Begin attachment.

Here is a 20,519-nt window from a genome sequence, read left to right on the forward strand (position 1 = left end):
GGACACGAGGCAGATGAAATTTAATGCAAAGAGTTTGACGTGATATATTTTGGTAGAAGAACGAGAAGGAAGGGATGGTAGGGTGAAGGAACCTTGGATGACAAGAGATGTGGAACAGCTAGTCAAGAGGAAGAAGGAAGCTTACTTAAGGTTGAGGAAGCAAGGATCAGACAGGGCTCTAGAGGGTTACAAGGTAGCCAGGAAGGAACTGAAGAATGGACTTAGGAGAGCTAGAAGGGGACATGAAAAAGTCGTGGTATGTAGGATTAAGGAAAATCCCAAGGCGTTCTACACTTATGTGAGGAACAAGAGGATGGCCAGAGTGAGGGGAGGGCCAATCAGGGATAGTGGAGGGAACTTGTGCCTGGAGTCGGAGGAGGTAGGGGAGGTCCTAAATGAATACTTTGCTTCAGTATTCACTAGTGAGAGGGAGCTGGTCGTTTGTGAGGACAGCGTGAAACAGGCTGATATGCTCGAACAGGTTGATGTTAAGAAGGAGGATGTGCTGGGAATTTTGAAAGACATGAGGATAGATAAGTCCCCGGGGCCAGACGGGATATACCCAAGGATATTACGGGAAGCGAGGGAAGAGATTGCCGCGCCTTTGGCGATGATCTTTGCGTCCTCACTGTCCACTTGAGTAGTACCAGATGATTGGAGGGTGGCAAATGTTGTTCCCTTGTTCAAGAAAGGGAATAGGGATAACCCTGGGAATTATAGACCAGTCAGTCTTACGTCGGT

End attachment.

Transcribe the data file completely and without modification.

Here is a 20,519-nt window from a genome sequence, read left to right on the forward strand (position 1 = left end):
GGACACGAGGCAGATGAAATTTAATGCAAAGAGTTTGACGTGATATATTTTGGTAGAAGAACGAGAAGGAAGGGATGGTAGGGTGAAGGAACCTTGGATGACAAGAGATGTGGAACAGCTAGTCAAGAGGAAGAAGGAAGCTTACTTAAGGTTGAGGAAGCAAGGATCAGACAGGGCTCTAGAGGGTTACAAGGTAGCCAGGAAGGAACTGAAGAATGGACTTAGGAGAGCTAGAAGGGGACATGAAAAAGTCGTGGTATGTAGGATTAAGGAAAATCCCAAGGCGTTCTACACTTATGTGAGGAACAAGAGGATGGCCAGAGTGAGGGGAGGGCCAATCAGGGATAGTGGAGGGAACTTGTGCCTGGAGTCGGAGGAGGTAGGGGAGGTCCTAAATGAATACTTTGCTTCAGTATTCACTAGTGAGAGGGAGCTGGTCGTTTGTGAGGACAGCGTGAAACAGGCTGATATGCTCGAACAGGTTGATGTTAAGAAGGAGGATGTGCTGGGAATTTTGAAAGACATGAGGATAGATAAGTCCCCGGGGCCAGACGGGATATACCCAAGGATATTACGGGAAGCGAGGGAAGAGATTGCCGCGCCTTTGGCGATGATCTTTGCGTCCTCACTGTCCACTTGAGTAGTACCAGATGATTGGAGGGTGGCAAATGTTGTTCCCTTGTTCAAGAAAGGGAATAGGGATAACCCTGGGAATTATAGACCAGTCAGTCTTACGTCGGT